To get an idea of the evolutionary history of A3A, the scientists searched for evidence of positive selection, which causes innovative changes in protein sequence and results in more changes to a sequence that would be expected from random mutation alone. After finding evidence of this in the A3A sequence, the scientists set out to determine whether pressure to evolve was exerted by the LINE-1 retrotransposon. If A3A were indeed co-evolving with LINE-1 to restrict its movement, one would expect that a given primate A3A might not be able to restrict the LINE-1 from a different species. To test this, the researchers expressed the A3A enzyme from a diverse panel of primates in a cell culture model system and tested whether they could restrict the movement of human or mouse LINE-1. The movement, called retrotransposition, of the LINE-1 can be measured in this system by the expression of a fluorescent reporter molecule. Surprisingly, the scientists found that all of the A3A enzymes they tested could restrict human and mouse LINE-1. They conclude that the LINE-1 retrotransposon did not drive the positive selection of A3A.
Their findings that diverse primate A3A enzymes have retained the ability to combat LINE-1 retrotransposition suggest that the strong positive selection in A3A they detected is caused by at least one other pathogen. A3A has been reported to restrict the replication of diverse viruses, including HIV-1. The scientists tested the ability of a panel of A3A enzymes to inhibit HIV-1 replication. They found that the A3A of some Old World monkeys such as African green monkey and the rhesus macaque could restrict HIV-1 infection while others, such as human and colobus monkey A3A, could not. Based on these findings, the authors hypothesized that the ability to restrict HIV-1 evolved in the common ancestor of African green monkeys and rhesus macaques, a group known as the Cercopithinae, after they diverged from Colobinae primates such as the colobus monkey. The scientists reconstructed this ancestral A3A sequence and found that it could restrict HIV-1, lending support to this hypothesis.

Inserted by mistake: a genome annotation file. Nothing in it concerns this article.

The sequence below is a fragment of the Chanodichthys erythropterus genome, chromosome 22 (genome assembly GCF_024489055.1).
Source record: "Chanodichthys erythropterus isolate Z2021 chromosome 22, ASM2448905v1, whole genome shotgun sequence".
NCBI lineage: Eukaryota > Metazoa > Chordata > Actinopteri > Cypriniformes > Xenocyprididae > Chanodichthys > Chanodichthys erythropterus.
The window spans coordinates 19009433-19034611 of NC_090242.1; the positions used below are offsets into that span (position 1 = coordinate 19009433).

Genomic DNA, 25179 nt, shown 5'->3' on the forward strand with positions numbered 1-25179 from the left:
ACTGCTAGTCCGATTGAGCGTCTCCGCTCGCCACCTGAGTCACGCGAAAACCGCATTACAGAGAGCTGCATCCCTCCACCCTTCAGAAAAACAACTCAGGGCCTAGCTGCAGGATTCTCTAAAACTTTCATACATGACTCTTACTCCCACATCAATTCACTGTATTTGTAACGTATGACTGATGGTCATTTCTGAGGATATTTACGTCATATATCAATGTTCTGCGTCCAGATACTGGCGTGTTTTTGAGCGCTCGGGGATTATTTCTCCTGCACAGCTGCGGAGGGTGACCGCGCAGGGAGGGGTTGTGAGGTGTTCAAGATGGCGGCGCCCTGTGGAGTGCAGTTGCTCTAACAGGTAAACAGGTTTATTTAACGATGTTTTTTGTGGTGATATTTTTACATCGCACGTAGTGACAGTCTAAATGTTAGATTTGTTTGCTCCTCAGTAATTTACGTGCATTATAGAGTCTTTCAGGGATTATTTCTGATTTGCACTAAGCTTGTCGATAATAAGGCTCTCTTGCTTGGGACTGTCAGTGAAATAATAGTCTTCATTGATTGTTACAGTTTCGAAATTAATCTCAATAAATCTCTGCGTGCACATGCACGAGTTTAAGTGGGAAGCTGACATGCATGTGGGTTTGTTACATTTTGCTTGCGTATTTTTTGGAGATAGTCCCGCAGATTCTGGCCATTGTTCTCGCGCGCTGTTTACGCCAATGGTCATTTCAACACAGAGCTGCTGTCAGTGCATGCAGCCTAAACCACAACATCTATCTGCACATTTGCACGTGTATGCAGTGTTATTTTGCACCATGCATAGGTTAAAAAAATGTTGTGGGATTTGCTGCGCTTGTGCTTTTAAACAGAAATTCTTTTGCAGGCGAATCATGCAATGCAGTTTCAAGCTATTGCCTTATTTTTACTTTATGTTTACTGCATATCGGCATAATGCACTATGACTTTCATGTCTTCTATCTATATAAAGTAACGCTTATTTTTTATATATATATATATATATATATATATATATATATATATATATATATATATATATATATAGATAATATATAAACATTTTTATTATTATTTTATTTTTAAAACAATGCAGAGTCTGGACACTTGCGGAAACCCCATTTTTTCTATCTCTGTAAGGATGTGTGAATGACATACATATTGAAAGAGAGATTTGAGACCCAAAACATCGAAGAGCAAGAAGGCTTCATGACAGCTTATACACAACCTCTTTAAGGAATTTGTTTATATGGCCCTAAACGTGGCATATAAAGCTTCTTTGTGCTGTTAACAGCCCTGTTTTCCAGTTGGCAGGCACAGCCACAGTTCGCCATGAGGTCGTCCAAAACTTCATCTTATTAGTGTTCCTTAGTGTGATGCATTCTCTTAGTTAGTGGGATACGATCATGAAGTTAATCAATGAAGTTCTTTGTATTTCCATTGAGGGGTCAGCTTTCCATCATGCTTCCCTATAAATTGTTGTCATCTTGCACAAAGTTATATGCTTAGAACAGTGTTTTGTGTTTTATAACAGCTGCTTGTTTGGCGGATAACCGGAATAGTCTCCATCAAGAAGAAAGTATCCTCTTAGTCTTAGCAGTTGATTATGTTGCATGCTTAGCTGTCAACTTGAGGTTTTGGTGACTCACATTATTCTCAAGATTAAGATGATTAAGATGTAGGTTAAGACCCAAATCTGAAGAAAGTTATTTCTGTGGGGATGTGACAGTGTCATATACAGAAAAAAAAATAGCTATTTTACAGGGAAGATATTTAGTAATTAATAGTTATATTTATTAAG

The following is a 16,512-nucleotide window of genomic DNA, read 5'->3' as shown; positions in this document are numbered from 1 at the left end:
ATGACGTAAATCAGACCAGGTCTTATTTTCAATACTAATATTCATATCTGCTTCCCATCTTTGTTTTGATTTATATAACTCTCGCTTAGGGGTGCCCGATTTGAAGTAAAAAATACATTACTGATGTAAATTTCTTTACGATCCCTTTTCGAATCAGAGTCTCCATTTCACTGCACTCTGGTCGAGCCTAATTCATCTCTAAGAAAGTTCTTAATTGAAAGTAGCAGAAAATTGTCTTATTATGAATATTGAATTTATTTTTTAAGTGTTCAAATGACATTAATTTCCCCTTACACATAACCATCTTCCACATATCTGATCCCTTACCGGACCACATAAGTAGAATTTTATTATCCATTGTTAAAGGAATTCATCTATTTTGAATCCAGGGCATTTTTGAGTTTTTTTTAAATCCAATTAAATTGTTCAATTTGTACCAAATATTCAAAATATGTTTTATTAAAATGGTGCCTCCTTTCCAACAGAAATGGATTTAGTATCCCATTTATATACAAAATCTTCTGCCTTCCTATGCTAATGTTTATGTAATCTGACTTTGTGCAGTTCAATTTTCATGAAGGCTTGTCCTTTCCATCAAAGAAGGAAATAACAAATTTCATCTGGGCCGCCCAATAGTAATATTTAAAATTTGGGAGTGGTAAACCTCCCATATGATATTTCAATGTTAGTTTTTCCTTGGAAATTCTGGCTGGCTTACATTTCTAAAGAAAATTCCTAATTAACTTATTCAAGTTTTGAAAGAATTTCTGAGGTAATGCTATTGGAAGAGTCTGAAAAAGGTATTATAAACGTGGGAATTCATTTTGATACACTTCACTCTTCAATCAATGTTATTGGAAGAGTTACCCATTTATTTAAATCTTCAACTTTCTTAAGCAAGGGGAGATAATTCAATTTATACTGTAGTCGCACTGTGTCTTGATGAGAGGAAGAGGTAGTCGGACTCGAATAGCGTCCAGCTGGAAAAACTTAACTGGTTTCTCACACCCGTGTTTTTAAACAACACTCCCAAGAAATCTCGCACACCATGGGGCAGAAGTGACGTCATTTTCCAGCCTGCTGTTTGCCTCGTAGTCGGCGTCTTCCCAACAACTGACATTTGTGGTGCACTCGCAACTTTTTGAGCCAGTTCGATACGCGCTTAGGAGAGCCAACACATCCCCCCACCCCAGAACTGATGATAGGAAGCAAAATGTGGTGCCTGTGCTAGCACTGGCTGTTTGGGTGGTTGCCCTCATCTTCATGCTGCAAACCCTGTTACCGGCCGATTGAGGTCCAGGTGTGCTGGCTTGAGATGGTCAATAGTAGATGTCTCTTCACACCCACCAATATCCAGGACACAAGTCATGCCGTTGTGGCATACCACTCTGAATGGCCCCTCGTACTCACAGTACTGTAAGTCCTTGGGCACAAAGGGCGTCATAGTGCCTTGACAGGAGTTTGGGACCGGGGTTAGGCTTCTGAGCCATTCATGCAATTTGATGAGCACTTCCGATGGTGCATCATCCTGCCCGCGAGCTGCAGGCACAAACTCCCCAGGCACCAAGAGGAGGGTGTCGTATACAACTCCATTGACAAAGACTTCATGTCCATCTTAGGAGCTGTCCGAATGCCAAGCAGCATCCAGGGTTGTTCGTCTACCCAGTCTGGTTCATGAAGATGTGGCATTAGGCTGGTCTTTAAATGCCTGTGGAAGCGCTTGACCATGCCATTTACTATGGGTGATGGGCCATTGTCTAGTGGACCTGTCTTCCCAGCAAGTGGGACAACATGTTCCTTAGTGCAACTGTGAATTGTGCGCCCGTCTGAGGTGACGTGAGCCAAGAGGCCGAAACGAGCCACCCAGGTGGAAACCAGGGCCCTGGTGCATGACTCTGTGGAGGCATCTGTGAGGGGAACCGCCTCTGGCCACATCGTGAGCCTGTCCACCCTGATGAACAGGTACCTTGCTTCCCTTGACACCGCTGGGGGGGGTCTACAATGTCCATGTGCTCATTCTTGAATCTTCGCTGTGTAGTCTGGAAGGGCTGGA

Overall, this research demonstrates how diverse pathogenic challenges can shape the evolution of anti-viral proteins. Dr. McLaughlin comments, "We think that A3A is constantly changing to block constantly changing infectious viruses that come and go, but some pathogens reside in our genomes (transposons) and stay around for very long evolutionary time periods. As a result, we think that A3A has evolved in a way that allows it to consistently block transposons but also change to block newly encountered viruses. A sort of flexibility amidst rigidity." Studies like these of anti-pathogen 'restriction factors' inform our understanding of how nature fights pathogens and may help us develop preventative methods to fight evolving pathogens.
1. McLaughlin Jr. RN, Gable JT, Wittkopp CJ, Emerman M, Malik HS. 2016. "Conservation and Innovation of APOBEC3A Restriction Functions during Primate Evolution." Molecular Biology and Evolution.
2. McClintock B. 1950. "The Origin and Behavior of Mutable Loci in Maize." PNAS. 36(6): 344-355.
3. Lander ES, Linton LM, Birren B, Nusbaum C, Zody MC, Baldwin J, Devon K, Dewar K, Doyle M, FitzHugh W, et al. 2001. "Initial sequencing and analysis of the human genome." Nature. 409:860921.
4. de Koning AP, Gu W, Castoe TA, Batzer MA, Pollock DD. 2011. "Repetitive elements may comprise over two-thirds of the human genome." PLoS Genet. 7:e1002384.
5. Hancks DC, Kazazian HH Jr. 2012. "Active human retrotransposons: variation and disease." Curr Opin Genet Dev. 22:191-203.
This research was supported by the Helen Hay Whitney Foundation, the Howard Hughes Medical Institute, the National Institutes of Health, and the Lupus Research Institute.